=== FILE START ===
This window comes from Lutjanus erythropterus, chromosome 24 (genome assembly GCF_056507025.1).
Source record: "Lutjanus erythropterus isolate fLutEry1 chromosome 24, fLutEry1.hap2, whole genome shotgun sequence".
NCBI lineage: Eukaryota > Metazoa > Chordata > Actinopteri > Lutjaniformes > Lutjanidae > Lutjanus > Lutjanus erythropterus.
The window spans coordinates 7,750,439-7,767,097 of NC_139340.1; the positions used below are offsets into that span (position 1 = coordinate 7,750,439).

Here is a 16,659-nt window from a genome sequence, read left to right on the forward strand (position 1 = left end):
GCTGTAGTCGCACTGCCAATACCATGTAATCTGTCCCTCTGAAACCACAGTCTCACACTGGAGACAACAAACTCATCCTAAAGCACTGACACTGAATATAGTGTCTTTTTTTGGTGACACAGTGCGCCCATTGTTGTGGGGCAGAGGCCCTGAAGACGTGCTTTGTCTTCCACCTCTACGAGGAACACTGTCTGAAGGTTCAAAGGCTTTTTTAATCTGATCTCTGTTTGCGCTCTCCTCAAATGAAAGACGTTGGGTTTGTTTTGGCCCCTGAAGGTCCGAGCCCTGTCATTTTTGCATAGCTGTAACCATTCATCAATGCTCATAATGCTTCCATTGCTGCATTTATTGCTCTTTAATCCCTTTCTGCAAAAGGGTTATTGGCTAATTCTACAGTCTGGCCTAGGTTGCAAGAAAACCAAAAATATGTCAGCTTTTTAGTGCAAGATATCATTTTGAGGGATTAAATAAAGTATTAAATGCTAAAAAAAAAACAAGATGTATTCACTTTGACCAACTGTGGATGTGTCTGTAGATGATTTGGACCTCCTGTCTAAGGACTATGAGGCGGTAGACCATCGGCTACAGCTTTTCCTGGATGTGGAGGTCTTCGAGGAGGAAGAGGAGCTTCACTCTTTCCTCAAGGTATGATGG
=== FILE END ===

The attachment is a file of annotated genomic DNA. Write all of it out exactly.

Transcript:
This window comes from Lutjanus erythropterus, chromosome 24 (genome assembly GCF_056507025.1).
Source record: "Lutjanus erythropterus isolate fLutEry1 chromosome 24, fLutEry1.hap2, whole genome shotgun sequence".
NCBI lineage: Eukaryota > Metazoa > Chordata > Actinopteri > Lutjaniformes > Lutjanidae > Lutjanus > Lutjanus erythropterus.
The window spans coordinates 7,750,439-7,767,097 of NC_139340.1; the positions used below are offsets into that span (position 1 = coordinate 7,750,439).

Here is a 16,659-nt window from a genome sequence, read left to right on the forward strand (position 1 = left end):
GCTGTAGTCGCACTGCCAATACCATGTAATCTGTCCCTCTGAAACCACAGTCTCACACTGGAGACAACAAACTCATCCTAAAGCACTGACACTGAATATAGTGTCTTTTTTTGGTGACACAGTGCGCCCATTGTTGTGGGGCAGAGGCCCTGAAGACGTGCTTTGTCTTCCACCTCTACGAGGAACACTGTCTGAAGGTTCAAAGGCTTTTTTAATCTGATCTCTGTTTGCGCTCTCCTCAAATGAAAGACGTTGGGTTTGTTTTGGCCCCTGAAGGTCCGAGCCCTGTCATTTTTGCATAGCTGTAACCATTCATCAATGCTCATAATGCTTCCATTGCTGCATTTATTGCTCTTTAATCCCTTTCTGCAAAAGGGTTATTGGCTAATTCTACAGTCTGGCCTAGGTTGCAAGAAAACCAAAAATATGTCAGCTTTTTAGTGCAAGATATCATTTTGAGGGATTAAATAAAGTATTAAATGCTAAAAAAAAAACAAGATGTATTCACTTTGACCAACTGTGGATGTGTCTGTAGATGATTTGGACCTCCTGTCTAAGGACTATGAGGCGGTAGACCATCGGCTACAGCTTTTCCTGGATGTGGAGGTCTTCGAGGAGGAAGAGGAGCTTCACTCTTTCCTCAAGGTATGATGG